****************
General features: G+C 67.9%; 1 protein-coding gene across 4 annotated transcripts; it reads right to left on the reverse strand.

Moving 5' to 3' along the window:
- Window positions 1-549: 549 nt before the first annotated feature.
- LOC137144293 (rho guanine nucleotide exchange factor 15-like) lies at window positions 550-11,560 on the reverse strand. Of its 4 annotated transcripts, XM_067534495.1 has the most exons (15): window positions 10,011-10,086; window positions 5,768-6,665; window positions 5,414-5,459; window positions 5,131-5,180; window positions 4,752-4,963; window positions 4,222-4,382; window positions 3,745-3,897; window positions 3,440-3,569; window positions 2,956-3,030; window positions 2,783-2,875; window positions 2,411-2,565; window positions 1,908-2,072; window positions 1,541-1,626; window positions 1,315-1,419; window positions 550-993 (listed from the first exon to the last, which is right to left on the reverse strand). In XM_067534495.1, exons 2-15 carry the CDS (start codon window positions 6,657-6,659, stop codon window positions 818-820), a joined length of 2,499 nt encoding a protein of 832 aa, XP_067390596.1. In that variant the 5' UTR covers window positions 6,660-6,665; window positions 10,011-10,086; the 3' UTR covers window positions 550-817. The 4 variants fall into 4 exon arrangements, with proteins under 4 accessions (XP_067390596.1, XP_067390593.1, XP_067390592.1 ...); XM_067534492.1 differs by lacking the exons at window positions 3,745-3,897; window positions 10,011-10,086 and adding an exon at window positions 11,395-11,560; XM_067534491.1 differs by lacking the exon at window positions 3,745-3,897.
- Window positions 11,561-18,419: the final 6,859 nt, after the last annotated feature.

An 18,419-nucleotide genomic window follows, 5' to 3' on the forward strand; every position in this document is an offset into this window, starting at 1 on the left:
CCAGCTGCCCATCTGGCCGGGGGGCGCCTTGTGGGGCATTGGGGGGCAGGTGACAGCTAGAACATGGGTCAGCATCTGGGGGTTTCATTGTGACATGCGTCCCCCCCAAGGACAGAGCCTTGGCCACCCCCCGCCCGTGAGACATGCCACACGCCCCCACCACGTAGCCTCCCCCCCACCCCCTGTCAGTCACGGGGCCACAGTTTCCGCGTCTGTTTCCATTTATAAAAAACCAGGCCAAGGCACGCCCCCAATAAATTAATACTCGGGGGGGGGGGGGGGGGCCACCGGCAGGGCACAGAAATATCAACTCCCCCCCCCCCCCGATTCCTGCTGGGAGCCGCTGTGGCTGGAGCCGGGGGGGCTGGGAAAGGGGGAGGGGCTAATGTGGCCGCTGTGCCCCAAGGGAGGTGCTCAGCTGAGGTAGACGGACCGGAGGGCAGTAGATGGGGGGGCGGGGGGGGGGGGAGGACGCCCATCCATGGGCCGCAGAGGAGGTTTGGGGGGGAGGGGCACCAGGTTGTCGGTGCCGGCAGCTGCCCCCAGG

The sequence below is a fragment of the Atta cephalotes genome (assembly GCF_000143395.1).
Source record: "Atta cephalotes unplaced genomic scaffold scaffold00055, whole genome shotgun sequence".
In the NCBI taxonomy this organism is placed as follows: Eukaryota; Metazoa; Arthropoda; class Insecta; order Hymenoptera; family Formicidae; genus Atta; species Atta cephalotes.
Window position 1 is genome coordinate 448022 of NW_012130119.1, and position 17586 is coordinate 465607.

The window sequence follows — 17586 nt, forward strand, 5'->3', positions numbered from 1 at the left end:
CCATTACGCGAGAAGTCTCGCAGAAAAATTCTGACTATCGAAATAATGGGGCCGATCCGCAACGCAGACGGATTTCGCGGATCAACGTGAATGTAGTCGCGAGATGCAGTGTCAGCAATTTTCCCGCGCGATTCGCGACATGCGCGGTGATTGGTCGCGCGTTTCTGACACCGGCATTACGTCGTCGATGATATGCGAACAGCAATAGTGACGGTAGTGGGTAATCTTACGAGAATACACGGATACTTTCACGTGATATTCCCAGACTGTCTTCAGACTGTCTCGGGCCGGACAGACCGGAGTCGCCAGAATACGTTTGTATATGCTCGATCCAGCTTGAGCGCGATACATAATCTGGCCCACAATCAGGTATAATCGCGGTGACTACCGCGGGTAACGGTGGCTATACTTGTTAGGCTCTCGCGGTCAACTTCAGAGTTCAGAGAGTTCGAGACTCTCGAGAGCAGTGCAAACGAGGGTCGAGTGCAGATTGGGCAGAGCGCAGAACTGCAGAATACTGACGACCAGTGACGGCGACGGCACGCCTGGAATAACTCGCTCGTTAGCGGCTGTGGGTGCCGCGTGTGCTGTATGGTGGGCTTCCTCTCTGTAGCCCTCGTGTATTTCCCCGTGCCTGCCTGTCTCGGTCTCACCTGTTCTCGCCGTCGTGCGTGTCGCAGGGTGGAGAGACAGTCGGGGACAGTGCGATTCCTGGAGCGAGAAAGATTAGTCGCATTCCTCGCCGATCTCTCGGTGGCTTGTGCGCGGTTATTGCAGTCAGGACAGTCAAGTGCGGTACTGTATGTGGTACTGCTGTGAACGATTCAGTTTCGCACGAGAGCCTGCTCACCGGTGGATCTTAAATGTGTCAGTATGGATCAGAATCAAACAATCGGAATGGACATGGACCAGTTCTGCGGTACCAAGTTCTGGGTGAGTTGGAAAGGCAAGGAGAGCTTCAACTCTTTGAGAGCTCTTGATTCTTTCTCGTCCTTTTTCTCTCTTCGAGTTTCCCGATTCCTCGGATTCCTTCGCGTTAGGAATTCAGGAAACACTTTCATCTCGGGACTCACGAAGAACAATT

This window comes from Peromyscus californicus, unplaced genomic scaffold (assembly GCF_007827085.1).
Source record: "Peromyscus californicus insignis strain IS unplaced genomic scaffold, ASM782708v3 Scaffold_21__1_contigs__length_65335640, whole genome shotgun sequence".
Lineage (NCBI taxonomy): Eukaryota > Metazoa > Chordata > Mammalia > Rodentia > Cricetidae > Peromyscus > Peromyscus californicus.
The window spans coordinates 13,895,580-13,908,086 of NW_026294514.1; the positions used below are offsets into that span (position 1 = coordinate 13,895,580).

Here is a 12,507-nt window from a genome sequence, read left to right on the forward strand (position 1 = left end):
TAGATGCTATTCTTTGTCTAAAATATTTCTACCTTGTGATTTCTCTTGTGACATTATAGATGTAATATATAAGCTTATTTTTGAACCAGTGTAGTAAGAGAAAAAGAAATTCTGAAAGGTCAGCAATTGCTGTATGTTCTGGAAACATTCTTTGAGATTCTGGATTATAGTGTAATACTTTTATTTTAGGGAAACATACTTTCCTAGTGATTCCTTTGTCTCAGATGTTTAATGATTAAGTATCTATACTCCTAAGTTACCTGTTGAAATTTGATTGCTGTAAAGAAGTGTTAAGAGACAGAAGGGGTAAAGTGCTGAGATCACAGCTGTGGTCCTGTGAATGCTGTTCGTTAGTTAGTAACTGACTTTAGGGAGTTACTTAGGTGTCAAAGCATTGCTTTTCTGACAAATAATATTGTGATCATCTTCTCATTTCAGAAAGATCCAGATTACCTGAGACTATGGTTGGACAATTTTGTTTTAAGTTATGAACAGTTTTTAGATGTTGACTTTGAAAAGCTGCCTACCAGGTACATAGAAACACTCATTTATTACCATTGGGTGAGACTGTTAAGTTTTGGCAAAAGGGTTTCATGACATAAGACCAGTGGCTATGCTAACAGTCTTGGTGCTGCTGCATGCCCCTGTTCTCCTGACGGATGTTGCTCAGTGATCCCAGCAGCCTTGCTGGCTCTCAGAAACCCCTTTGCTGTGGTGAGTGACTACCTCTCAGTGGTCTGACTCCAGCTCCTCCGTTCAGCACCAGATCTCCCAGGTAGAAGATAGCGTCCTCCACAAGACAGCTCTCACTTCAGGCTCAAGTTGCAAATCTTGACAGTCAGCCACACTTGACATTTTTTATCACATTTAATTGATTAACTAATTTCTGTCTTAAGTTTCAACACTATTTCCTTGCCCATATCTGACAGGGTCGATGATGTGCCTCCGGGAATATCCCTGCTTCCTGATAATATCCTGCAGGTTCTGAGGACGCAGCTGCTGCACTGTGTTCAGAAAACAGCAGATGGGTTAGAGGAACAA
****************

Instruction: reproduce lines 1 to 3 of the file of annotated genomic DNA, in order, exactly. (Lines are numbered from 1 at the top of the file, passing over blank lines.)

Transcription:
General features: G+C 67.9%; 1 protein-coding gene across 4 annotated transcripts; it reads right to left on the reverse strand.

Moving 5' to 3' along the window:
- Window positions 1-549: 549 nt before the first annotated feature.